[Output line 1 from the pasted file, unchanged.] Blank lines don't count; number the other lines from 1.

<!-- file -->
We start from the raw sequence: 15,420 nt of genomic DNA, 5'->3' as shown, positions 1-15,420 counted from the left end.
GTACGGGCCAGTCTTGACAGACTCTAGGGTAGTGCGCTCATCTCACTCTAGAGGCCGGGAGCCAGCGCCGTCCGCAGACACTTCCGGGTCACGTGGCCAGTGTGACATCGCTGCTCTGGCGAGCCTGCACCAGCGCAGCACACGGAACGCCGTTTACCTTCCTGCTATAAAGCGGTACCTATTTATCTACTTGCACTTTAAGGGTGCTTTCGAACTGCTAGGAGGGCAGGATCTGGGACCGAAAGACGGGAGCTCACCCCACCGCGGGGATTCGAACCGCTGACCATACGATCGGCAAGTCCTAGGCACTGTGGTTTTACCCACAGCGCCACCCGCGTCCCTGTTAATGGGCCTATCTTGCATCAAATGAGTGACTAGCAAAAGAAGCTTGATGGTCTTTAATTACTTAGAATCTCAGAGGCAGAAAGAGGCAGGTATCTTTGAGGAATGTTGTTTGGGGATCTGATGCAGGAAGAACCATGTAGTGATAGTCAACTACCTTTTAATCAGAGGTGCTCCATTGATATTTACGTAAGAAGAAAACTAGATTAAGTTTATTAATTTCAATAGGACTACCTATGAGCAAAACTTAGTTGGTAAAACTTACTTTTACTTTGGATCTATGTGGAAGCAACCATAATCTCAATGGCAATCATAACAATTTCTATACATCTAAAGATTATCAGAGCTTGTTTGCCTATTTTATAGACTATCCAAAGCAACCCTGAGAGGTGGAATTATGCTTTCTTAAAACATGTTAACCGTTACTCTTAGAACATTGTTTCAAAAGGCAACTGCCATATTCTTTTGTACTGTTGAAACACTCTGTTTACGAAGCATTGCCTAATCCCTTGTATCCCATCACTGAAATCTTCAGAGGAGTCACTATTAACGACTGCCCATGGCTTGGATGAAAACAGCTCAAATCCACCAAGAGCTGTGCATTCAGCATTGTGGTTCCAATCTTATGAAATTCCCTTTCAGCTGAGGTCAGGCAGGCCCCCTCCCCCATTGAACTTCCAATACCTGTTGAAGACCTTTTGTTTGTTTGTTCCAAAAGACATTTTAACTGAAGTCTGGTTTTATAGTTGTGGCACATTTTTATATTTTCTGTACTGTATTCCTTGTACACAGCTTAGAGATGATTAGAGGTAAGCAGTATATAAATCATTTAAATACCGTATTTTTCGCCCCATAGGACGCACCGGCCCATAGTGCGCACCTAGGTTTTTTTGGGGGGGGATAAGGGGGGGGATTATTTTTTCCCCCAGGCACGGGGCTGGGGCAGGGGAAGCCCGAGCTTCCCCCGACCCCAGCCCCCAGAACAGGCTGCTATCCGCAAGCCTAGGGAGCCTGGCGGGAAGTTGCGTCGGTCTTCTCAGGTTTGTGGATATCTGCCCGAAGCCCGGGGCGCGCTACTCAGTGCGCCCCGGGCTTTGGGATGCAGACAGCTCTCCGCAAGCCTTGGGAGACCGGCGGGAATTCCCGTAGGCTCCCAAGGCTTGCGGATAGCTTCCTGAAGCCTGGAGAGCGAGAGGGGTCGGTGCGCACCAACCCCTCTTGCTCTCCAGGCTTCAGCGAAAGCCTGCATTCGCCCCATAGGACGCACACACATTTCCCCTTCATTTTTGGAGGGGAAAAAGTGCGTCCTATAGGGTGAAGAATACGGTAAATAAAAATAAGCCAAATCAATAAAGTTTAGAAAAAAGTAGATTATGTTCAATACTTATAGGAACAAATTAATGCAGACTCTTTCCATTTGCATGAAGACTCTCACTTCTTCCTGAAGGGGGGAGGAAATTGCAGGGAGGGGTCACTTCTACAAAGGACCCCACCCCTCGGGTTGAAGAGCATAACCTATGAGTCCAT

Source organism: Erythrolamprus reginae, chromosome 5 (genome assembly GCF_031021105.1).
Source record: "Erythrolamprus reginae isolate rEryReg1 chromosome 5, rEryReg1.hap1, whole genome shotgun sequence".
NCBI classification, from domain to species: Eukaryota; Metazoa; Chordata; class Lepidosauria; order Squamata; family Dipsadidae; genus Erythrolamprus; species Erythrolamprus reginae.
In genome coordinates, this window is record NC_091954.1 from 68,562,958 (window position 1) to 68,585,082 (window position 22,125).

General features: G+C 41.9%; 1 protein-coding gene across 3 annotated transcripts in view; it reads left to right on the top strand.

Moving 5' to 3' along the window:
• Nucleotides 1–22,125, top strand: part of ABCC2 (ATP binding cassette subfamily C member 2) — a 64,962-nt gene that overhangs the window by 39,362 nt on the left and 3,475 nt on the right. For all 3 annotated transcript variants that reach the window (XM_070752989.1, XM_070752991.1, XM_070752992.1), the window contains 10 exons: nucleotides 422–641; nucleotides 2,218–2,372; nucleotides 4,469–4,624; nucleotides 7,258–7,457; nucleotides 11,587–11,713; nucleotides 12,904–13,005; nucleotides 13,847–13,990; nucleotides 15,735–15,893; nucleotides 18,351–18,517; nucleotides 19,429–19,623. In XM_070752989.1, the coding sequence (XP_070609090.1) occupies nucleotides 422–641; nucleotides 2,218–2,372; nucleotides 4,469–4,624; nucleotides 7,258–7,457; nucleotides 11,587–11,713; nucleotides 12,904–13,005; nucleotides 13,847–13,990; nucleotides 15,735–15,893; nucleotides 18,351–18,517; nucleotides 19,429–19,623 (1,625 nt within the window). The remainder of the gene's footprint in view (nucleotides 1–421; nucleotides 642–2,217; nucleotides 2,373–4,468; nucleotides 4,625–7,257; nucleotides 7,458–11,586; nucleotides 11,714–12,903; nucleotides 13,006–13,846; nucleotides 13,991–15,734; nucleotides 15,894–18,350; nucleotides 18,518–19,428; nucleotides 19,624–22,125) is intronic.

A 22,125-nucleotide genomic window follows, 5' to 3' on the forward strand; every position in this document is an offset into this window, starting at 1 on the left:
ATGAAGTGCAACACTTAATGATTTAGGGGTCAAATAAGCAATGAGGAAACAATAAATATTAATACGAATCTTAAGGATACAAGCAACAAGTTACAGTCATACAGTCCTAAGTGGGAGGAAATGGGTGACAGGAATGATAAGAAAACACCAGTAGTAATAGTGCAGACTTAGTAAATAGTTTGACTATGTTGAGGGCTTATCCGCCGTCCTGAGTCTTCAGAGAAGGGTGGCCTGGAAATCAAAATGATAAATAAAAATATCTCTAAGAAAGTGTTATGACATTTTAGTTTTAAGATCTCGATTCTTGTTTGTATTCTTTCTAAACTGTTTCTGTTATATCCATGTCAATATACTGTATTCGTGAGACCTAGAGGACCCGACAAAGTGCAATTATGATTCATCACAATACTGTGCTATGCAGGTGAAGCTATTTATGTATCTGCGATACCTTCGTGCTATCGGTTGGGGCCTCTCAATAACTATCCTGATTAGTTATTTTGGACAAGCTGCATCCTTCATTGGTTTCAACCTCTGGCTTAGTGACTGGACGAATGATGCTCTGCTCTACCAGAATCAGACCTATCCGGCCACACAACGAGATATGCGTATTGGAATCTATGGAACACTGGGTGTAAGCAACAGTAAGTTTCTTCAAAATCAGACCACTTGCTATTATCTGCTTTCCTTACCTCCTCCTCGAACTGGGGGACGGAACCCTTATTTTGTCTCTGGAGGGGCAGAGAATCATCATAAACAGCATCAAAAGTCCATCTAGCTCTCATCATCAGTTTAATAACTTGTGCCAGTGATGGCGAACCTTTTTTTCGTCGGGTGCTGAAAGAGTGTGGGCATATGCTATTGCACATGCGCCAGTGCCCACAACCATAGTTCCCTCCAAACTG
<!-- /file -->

We start from the raw sequence: 15,420 nt of genomic DNA, 5'->3' as shown, positions 1-15,420 counted from the left end.